Home > Blog > 2015 > 10 > Upgrading to 7.3: Part 2 - The Upgrade

Upgrading to 7.3: Part 2 - The Upgrade

In part 1 of this series, I talked about preparing for the site upgrade. In this part I'm going to talk about how I did the actual Upgrade.

Before we start, I pulled down the site files and a backup of the Database from the live site. I set both up to run on my local machine, and did some house keeping first. On this particualr site, we were removing a section and some of the DocTypes, so I did that on the old copy first, to make things easier later on. I then took another backup of the database once I was done (in case anything wet wrong and I needed to start again).

Next, I set up a new VS.Net project, and installed Umbraco 7.3 using NuGet, along with some essential stuff, like the core property value converters (also installed from NuGet). Once those were installed, I opened the web.config file for the newly installed copy of Umbraco and set the connection string to point to my old database. I decided against merging in my config values etc at this point, as I wanted there to be as few errors as possible.

With baited breath, I ran the website from VS.Net. I got the Umbraco installer screen, and it flagged that I was running an upgrade rather than a fresh install, hapy days! I clicked the next button, aaaaand got a big fat SQL error. The error message that I got was a bit misleading, as it lists all of the tables etc that aren't in the core install, and I though that was the problem, however, after much digging through the log files, it turned out to be a SQL server permissions issue on the database. I sorted that out and ran the site again. This time, after a couple of minutes, I saw the success screen, and it redirected me to the back office.

I had a click around and everything seemed OK. The two DataTypes that weren't v7 compatible were showing as labels, but everything was working. At this point, I backed everything up again, and then merged in my config files, master templates, scripts, CSS and images etc. If you're updating from a Web Forms site, don't forget to change the default rendering engine to Web Forms from MVC in the umbracoSettings site.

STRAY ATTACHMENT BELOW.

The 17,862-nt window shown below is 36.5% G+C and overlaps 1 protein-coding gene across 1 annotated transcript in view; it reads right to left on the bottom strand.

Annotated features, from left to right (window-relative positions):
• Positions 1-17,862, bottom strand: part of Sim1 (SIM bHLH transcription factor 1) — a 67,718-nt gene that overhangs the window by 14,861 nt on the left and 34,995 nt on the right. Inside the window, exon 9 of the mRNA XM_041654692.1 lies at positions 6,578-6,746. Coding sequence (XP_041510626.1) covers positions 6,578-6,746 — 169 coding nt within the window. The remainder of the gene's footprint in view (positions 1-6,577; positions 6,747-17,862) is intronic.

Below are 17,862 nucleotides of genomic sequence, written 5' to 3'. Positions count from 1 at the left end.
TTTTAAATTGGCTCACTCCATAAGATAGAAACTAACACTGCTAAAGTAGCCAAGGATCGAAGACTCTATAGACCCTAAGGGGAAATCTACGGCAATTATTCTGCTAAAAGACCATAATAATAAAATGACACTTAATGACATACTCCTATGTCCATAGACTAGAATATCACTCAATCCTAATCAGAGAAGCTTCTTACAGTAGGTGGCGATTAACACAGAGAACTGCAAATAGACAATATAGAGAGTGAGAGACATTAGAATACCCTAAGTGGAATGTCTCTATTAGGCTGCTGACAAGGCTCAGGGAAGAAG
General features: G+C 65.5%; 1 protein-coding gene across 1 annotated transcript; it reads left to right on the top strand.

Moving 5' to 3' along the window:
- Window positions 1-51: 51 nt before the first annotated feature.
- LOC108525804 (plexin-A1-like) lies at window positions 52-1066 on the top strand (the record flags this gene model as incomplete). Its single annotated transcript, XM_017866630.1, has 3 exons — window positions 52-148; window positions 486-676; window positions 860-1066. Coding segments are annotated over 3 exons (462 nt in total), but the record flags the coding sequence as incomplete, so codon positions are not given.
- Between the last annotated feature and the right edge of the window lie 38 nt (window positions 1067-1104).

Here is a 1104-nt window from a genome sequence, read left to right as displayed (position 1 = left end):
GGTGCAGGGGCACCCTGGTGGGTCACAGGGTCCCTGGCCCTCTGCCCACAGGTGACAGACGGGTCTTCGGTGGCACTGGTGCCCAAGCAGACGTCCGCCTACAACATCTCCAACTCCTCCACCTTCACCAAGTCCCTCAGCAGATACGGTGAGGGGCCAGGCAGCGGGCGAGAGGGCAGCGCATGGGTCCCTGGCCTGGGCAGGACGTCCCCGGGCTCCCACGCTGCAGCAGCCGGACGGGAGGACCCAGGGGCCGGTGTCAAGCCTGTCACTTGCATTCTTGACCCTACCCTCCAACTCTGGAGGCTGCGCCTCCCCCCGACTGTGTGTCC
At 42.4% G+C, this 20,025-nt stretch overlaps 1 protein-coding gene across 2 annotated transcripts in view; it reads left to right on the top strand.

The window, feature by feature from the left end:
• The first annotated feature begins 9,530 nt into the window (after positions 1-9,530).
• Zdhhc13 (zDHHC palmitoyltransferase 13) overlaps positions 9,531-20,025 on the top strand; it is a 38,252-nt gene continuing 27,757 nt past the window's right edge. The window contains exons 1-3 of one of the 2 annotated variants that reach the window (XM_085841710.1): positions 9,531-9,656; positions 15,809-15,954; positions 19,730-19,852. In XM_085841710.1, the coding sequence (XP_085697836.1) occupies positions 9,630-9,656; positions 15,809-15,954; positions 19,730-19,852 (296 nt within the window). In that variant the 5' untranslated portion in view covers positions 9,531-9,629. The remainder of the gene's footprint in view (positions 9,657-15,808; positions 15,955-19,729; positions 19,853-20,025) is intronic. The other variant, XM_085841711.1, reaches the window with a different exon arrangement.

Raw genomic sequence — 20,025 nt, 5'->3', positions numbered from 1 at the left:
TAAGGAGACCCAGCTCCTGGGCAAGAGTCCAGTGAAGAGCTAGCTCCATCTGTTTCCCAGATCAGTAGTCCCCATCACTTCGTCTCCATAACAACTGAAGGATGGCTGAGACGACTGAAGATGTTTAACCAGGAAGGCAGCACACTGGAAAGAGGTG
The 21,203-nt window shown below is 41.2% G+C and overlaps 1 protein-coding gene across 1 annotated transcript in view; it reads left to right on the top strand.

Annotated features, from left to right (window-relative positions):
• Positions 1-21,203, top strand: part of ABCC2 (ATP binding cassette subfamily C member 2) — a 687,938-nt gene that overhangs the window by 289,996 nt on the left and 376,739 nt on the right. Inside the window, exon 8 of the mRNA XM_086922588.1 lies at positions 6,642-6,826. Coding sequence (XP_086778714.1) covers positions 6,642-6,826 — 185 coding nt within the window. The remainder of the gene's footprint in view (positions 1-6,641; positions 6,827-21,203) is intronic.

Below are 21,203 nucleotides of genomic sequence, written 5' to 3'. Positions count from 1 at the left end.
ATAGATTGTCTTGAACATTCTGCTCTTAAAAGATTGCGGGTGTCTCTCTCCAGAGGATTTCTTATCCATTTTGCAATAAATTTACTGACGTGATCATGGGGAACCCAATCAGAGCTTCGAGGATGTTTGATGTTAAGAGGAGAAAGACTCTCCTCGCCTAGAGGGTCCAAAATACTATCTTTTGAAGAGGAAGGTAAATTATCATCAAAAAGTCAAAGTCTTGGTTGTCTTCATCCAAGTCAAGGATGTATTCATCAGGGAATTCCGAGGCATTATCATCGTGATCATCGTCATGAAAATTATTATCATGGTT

At this point I ran into a couple of issues. the first was that older versions of Umbraco let you have a - in the alias of DocTypes, and the newer versions don't. This particular site had a couple of DocTypes that had - in them, so I had to re-save the DocTypes and restart the App Pool to get rid of the error that was being generated. Next was that the EXSLT extensions were removed in 7, so some of my XSLT broke. Not to worry though, you can get a package for that from the mighty Lee Kelleher. In this particular instance, I don't care about fixing the XSLT, as I'm going to replace all the XSLT with Razor.

The only other issue that I had was that there appears to be a bug in one of the database Migrations that scrambles the order of some of your DocType properties. But that was easily fixed by re-ordering the properties on the affected DocTypes and re-saving them.

Finally, in the Data Types section, I swapped the MNTP pickers from uComponents (which were now labels) ot the new built in one, and as they were set to store CSV, that just worked. The other DataType (Embedded Content) was removed and replaced with Nested Content. This required a bit of set up, and re-entering the data, but it only took about an hour.

At this point, I have a (mostly) functional site, upgraded from 4.7.2 to 7.3. It was much less hassle than I was expecting, and it seems to have worked very well for me. Your mileage may vary, I suspect that for a much more complex site, you'll have a lot more issues, especially if you are using quite a few custom DataTypes.

In part 3, I'm going to cover switching the site over from XSLT and Master Pages to Views, and tidying everything up, ready to go up to the live site again.

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